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Liz Nichols / Staff Illustrator

Content Warning: This op-ed contains discussion of disordered eating.

There is something very special about forgetting to bring your utensils back to the table at John Jay. The astonishment––and following disappointment––that one must return back to the pulsing belly of the buffet station brings a sense of urgency. Weaving through the crowd looking for a fork and knife gives me a stronger sense of purpose than I have during most other parts of the day. I see there is an absence of critical literature on the food we are served every day; so for this review, I picked up a hearty plate of beef stew, scallion rice, and celery for you all. It was tasty.

Ever since I got to Columbia, I’ve framed my life through food: eating it, cooking it, restricting it, and the periods of time in which I am or am not exposed to it. Mealtime is extremely precious to me, because it’s the one time of day I absolutely must sit and take care of myself. While entering a fresh year of school, we are reminded of how easy it is to forget to do things to take care of ourselves, like brushing our hair, clipping our nails, or giving ourselves basic nutrition—or at least, I worry that one day I’ll forget. “Food is medicine,” my dad says. I come from a family of food neurotics. To make a long story short, we nitpick everything in our food, criticize each other on our food choices, often overeat, and, yes, our unit contains a smattering of medically disordered eating. It’s what makes mealtime so fun at our house!

When I came to school, food at the dining halls became my refuge from uncertainty. I know I’ll be there about three times a day. There is a limited number of food options to choose from, and it almost feels the same as when my mother would choose the same low-fat greek yogurt for my high school lunches day after day. “If it’s too sour, you can add honey!” she’d say, often going on to assure me of its freshness and local origins. Occasionally, she’d offer me appetite suppressants, but I’d never bite. It’s not that I’m worried I’ll get fat. I am, but that’s not the point. The point is that Columbia dining halls give me structure when I freeze up at the thought of eating. They guide me through meals that I never knew how to make without the help of a watchful, sometimes forceful eye.

Tonight’s meal––beef stew, scallion rice, and celery––was a fabulous day ender. It feels budget-regal: simultaneously savvy and indulgent. It’s also a small plate; it took up about half of a John Jay hubcap (read: plate), which is purely indicative of the difference in how much I eat at home versus at school. By the time the month is up, portioning sizes will grow to match the size of the plate (and sometimes, plates), and my body will follow suit. The sharp crunch of celery pairs nicely with relishing the intense fear of that eventuality.

I don’t think I’m alone in fearing food. At college, many of us struggle with delivering ourselves basic needs—when it comes to food, things can slip through the cracks. If you’re looking skinny, people compliment you. If you’re overweight, it’s the freshman 15. While I spent my first semester in college, learning how to sustain myself alone, I almost lost a family member to anorexia. One of the scariest parts was that I saw her fears reflected in myself and found myself making similar draconian food-control decisions while away from my parents. If it hadn't been her, could it have been me?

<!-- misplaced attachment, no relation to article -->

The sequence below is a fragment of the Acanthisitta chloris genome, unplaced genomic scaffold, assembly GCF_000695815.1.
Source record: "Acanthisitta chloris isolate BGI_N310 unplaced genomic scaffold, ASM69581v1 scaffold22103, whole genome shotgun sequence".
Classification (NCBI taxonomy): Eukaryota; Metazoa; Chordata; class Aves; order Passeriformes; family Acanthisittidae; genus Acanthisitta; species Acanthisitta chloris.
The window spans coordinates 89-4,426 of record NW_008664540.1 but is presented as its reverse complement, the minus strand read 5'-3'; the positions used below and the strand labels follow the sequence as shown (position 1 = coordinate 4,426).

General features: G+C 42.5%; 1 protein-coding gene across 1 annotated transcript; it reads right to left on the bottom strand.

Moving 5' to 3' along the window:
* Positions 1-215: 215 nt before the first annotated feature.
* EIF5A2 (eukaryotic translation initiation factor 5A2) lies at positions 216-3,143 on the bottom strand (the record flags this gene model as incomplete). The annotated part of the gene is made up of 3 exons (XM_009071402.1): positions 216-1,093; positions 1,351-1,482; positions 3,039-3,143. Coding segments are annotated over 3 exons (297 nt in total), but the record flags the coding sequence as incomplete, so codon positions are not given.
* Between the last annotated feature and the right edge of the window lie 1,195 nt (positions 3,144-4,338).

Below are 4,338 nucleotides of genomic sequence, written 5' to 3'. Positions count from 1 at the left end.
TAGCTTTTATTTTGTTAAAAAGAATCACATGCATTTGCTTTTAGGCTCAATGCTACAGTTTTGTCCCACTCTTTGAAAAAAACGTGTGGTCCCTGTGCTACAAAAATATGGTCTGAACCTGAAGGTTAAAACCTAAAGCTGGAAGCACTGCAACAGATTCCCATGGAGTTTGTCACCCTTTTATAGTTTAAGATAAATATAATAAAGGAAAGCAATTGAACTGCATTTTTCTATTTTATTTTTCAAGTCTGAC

As someone with food neurosis, I wonder how many other people around me live in fear of what they eat (or don’t). Although we hear about eating disorders commonly occurring in high school students, most eating disorders actually occur while a student is between the ages of 18 and 21—college age, baby. Although not every Columbia student may have a diagnosed eating disorder at this point in time, many of us do use food as a means to anchor our lives. But do we even know how to feed ourselves? If I don’t know when my next meal is, my brain goes haywire, convinced that I won’t make it through the already taxing day. Once I get to it, I find myself figuring out how to convince myself it’s okay that I’m eating at all, and to enjoy it while it lasts.

I’m incredibly thankful for Columbia’s dining halls. They give me a space to enjoy a meal while faced with the pressure and chaos of life at school, and to stay as long as I want until I finish. They are safe havens for me, places where I can make my own choices, but still find the menus online whenever I want to plan my meals. There’s always coffee. There’s always sugared donuts. There’s sometimes country fried steak.

Today, before I went back to get the fork that I’d forgotten at the buffet, I used my hands to tear off a part of a slice of beef. It was a beautiful indulgence. The dry, tough piece of beef was stewed in something like canned tomato sauce, and I had to take my time to chew. John Jay allows one precious moment like this. I went back for the fork, united it with the meal, and ate the final third of my sustenance for the day––on to waiting for tomorrow.

I give beef stew, scallion rice, and celery an eight out of 10.

Emma Gometz is a junior at Columbia College, majoring in evolutionary biology and visual arts, who has ten toes and ten fingers at this point in her life. Did she just jinx it? Find out by emailing her at Her column, Food, Fear, and Filth, runs every other Thursday.

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Columbia dining food eating disorders John Jay
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